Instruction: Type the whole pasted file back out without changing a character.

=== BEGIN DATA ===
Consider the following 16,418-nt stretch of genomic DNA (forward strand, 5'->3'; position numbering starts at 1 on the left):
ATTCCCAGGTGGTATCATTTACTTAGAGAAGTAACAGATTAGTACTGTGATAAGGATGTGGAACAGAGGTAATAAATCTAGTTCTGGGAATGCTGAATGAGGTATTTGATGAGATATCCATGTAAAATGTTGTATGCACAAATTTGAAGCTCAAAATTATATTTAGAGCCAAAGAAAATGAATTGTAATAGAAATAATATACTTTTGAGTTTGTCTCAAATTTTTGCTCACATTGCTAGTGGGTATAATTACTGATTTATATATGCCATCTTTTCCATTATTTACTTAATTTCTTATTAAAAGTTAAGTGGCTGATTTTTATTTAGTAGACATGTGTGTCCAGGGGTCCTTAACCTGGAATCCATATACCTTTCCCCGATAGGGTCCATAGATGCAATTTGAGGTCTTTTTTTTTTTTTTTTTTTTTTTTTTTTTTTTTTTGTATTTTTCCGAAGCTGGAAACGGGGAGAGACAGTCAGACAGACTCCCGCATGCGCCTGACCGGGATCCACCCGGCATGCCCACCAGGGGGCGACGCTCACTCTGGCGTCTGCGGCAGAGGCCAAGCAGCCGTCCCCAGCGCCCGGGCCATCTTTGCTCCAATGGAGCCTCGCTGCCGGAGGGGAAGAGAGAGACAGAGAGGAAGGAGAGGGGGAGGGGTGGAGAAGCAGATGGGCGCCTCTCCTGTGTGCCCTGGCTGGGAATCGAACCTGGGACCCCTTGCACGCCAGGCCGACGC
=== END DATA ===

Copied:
Consider the following 16,418-nt stretch of genomic DNA (forward strand, 5'->3'; position numbering starts at 1 on the left):
ATTCCCAGGTGGTATCATTTACTTAGAGAAGTAACAGATTAGTACTGTGATAAGGATGTGGAACAGAGGTAATAAATCTAGTTCTGGGAATGCTGAATGAGGTATTTGATGAGATATCCATGTAAAATGTTGTATGCACAAATTTGAAGCTCAAAATTATATTTAGAGCCAAAGAAAATGAATTGTAATAGAAATAATATACTTTTGAGTTTGTCTCAAATTTTTGCTCACATTGCTAGTGGGTATAATTACTGATTTATATATGCCATCTTTTCCATTATTTACTTAATTTCTTATTAAAAGTTAAGTGGCTGATTTTTATTTAGTAGACATGTGTGTCCAGGGGTCCTTAACCTGGAATCCATATACCTTTCCCCGATAGGGTCCATAGATGCAATTTGAGGTCTTTTTTTTTTTTTTTTTTTTTTTTTTTTTTTTTTTGTATTTTTCCGAAGCTGGAAACGGGGAGAGACAGTCAGACAGACTCCCGCATGCGCCTGACCGGGATCCACCCGGCATGCCCACCAGGGGGCGACGCTCACTCTGGCGTCTGCGGCAGAGGCCAAGCAGCCGTCCCCAGCGCCCGGGCCATCTTTGCTCCAATGGAGCCTCGCTGCCGGAGGGGAAGAGAGAGACAGAGAGGAAGGAGAGGGGGAGGGGTGGAGAAGCAGATGGGCGCCTCTCCTGTGTGCCCTGGCTGGGAATCGAACCTGGGACCCCTTGCACGCCAGGCCGACGC